Neurosurgical FOCUS, Volume 31, Issue 4, Page E6, October 2011.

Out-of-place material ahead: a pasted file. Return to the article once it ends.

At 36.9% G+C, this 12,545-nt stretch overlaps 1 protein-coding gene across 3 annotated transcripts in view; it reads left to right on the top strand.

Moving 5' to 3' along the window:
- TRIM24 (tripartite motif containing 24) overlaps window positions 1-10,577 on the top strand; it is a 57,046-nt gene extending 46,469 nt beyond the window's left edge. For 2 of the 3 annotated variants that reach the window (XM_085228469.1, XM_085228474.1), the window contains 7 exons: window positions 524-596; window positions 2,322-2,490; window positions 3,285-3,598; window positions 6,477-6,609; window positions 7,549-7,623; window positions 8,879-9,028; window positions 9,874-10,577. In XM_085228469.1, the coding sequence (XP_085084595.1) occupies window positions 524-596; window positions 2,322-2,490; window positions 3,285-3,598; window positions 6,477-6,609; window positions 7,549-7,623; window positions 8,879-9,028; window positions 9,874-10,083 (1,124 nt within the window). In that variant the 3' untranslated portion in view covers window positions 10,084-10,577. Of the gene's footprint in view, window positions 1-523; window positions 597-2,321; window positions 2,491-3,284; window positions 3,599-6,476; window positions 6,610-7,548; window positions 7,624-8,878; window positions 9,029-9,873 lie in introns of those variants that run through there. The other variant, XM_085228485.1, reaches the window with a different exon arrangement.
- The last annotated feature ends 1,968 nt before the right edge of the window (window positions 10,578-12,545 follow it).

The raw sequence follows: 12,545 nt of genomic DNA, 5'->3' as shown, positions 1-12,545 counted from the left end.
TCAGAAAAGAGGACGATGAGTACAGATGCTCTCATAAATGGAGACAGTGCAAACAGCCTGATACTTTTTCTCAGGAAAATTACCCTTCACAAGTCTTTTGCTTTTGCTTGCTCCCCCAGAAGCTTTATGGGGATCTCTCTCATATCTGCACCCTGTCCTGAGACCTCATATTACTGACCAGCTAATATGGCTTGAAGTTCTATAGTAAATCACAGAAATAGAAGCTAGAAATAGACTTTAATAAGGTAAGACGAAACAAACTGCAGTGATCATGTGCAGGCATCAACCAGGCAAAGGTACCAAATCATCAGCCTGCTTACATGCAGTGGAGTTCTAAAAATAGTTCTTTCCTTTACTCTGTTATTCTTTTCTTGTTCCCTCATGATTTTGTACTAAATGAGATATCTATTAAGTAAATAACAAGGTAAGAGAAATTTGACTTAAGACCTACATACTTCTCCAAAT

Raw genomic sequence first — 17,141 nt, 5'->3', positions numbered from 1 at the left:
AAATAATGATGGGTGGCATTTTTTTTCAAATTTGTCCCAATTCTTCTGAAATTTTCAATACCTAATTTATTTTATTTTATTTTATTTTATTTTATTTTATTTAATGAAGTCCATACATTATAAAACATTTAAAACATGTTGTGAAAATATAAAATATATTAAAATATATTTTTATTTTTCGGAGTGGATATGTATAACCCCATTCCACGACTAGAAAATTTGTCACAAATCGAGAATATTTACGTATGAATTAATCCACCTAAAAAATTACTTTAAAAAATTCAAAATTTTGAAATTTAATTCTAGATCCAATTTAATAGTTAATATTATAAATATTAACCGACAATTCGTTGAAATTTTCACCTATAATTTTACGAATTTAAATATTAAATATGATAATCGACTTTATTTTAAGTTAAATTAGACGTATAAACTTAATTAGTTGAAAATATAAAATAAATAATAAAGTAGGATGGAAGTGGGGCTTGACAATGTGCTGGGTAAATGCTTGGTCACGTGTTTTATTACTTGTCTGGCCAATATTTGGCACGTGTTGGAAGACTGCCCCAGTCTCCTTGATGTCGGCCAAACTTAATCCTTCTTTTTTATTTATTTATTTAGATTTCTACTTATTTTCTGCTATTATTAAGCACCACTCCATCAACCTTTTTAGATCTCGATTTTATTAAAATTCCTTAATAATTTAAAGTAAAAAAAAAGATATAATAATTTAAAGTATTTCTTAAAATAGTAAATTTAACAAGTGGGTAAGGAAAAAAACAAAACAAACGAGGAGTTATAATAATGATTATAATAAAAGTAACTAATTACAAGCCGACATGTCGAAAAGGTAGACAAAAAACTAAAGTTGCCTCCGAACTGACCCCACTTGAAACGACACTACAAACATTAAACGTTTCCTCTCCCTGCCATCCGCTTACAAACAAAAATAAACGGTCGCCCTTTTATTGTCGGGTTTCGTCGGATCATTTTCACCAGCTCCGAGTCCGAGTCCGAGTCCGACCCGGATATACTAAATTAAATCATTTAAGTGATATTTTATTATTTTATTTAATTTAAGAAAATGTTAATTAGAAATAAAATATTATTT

The goal of this study was to review the literature to compare strategies for avoiding and treating complications from anterior lumbar interbody fusion (ALIF), and thus provide a comprehensive aid for spine surgeons. A thorough review of databases from the US National Library of Medicine and the National Institutes of Health was conducted. The complications of ALIF addressed in this paper include pseudarthrosis and subsidence, vascular injury, retrograde ejaculation, ileus, and lymphocele (chyloretroperitoneum). Strategies identified for improving fusion rates included the use of frozen rather than freeze-dried allograft, cage instrumentation, and bone morphogenetic protein. Lower cage heights appear to reduce the risk of subsidence. The most common vascular injury is venous laceration, which occurs less frequently when using nonthreaded interbody grafts such as iliac crest autograft or femoral ring allograft. Left iliac artery thrombosis is the most common arterial injury, and its occurrence can be minimized by intermittent release of retraction intraoperatively. The risk of retrograde ejaculation is significantly higher with laparoscopic approaches, and thus should be avoided in male patients. Despite precautionary measures, complications from ALIF may occur, but treatment options do exist. Bowel obstruction can be treated conservatively with neostigmine or with decompression. In cases of postoperative lymphocele, resolution can be attained by creating a peritoneal window. By recognizing ways to minimize complications, the spine surgeon can safely use ALIF procedures.
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